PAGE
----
Nadja Swarovski

Aside from the Guild, Nest connects artisans across the globe and supports them in both building business capacity as well as improving worker wellbeing. Understanding access to the market as a critical universal need for artisans around the world, Nest’s sourcing program matches artisans and designers directly, ensuring transparency, sustainability and stunning collaborations.     

Following Nest’s December 2017 launch of its new compliance program designed to ensure artisan and homeworker wellbeing, designers and brands have a new opportunity to improve transparency to handworkers. Artisan business accreditation by Nest has potential to open-up future business opportunities by making responsible sourcing from craftspeople safe and viable. The goal is for designers everywhere to be able to tap into artisan skill bases all across the world and know that those creating handwork do so under conditions that have been assessed to be fair.

“The Commonwealth Fashion Exchange signals a new era in fashion - one in which global craftsmanship - “the art of the handmade” - is reclaiming a place of value,”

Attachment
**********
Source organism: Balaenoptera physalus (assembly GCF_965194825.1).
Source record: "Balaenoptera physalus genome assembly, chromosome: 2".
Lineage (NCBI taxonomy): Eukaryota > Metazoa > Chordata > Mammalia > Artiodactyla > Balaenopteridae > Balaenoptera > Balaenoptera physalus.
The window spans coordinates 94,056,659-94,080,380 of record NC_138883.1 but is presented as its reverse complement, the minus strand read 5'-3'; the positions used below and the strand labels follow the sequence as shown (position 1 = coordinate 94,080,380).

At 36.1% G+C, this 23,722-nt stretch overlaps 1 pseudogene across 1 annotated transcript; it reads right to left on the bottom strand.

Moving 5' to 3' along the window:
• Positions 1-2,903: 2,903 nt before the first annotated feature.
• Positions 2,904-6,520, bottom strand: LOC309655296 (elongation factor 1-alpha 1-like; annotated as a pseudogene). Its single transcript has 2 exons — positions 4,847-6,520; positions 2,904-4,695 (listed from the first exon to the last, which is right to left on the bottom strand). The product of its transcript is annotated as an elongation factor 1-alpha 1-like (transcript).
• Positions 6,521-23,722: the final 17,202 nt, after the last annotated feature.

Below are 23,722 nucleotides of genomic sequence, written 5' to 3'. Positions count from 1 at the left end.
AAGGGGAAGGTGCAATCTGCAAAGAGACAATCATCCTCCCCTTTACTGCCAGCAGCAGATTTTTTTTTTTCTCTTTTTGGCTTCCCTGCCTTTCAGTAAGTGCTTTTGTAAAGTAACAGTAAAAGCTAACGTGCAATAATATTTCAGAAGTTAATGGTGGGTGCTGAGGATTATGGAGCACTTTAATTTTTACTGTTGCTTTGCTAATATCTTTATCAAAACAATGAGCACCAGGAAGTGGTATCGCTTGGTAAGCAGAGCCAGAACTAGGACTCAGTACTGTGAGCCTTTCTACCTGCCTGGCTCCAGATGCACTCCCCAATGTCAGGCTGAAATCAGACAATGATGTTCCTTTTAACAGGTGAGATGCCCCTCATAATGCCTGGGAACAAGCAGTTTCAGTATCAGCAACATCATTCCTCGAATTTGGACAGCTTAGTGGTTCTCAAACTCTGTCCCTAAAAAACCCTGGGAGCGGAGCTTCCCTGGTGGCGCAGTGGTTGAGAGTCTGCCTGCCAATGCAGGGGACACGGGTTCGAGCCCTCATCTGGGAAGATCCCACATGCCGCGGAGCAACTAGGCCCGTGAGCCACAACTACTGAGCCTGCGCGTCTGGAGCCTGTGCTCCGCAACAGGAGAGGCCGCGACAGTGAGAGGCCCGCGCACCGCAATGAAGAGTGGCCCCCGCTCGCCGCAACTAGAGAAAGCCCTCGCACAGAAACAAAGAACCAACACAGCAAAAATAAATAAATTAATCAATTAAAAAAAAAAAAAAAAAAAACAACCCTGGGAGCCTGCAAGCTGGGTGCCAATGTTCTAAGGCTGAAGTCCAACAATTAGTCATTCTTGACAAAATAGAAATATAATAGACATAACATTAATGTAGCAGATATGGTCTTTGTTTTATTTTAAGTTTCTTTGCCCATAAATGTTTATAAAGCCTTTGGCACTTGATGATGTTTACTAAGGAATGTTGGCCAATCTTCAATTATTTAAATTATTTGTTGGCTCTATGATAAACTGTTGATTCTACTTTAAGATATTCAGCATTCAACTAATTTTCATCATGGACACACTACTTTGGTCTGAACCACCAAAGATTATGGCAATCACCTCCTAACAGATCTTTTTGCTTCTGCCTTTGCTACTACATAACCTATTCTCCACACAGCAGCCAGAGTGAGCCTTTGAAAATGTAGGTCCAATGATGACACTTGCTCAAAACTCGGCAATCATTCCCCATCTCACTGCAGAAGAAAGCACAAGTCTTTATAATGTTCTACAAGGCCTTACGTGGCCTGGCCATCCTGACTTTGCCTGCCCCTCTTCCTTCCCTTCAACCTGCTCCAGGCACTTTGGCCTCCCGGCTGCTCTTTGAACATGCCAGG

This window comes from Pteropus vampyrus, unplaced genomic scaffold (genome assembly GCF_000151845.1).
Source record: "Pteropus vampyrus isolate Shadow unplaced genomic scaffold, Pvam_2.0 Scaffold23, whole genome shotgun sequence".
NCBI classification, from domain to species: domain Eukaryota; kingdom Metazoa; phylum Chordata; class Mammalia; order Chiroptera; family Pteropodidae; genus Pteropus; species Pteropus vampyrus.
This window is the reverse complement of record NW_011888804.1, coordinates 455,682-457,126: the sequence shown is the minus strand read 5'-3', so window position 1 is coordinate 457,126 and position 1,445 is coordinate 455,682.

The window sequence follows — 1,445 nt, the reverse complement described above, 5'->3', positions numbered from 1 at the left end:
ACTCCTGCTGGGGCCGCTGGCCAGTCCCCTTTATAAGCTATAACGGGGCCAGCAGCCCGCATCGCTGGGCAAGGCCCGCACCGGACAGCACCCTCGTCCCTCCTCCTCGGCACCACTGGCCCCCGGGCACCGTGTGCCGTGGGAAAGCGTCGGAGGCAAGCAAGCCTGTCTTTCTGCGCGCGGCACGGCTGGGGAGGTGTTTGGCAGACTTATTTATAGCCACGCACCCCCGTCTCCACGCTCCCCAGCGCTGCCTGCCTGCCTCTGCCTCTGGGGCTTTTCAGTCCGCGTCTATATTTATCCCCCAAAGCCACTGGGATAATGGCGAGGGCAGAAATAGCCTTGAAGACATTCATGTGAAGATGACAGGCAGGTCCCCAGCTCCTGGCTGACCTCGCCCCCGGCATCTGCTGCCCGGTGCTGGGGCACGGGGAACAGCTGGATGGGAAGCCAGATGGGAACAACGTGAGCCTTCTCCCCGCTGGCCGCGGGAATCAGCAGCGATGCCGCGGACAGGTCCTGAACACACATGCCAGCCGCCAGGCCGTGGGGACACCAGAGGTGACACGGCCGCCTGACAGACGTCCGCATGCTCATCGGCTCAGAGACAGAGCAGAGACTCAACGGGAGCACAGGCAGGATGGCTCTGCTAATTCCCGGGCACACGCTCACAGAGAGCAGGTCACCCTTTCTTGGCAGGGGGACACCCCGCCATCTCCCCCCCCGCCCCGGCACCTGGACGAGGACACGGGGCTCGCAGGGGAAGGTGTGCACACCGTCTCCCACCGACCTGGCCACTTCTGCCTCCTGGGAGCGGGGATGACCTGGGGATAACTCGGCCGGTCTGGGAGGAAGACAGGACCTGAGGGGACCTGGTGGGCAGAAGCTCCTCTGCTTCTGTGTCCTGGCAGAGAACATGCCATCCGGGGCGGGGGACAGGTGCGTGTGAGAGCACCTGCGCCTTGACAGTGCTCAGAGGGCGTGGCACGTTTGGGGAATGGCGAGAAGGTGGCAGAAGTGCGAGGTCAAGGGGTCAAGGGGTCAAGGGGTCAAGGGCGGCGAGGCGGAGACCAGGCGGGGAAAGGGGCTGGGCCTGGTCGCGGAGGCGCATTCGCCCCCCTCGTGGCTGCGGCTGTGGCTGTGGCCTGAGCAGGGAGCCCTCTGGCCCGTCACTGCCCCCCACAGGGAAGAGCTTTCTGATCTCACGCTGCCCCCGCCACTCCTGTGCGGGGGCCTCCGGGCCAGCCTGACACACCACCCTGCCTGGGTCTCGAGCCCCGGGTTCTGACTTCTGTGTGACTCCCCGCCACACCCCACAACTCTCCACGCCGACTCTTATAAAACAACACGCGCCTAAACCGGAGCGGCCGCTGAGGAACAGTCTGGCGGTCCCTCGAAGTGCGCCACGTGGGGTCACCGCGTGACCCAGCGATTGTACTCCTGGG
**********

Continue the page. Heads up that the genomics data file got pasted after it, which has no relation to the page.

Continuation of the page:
“By providing artisans with the opportunity to showcase their skills in the company of esteemed designers like Stella McCartney, the program has achieved what we so often struggle to communicate at Nest: the enduring power of responsible craft to bring beauty, authenticity, and true luxury to contemporary fashion. This shift in perception is an essential change that must take place for heritage techniques across the world to thrive.”

Rebecca van Bergen, Nest Founder and Executive Director

They say “it takes a village”, yet the Commonwealth Fashion Exchange proves that those working in communities so tiny they barely even count as a village can also play a vital role in the fashion world, be they from the central Pacific nation of Kiribati, which comprises 32 atolls and sits on the International Date Line, or, such bustling style centres as Lagos, Delhi and London.   Threading together artisans and designers from all around the globe ignites a new and truly international energy in fashion that has the empowerment of women at its core. We hear a lot about fashion’s footprint and, indeed, its negative impact on the planet. Now is the time to celebrate its handprint, and the positive role it can play.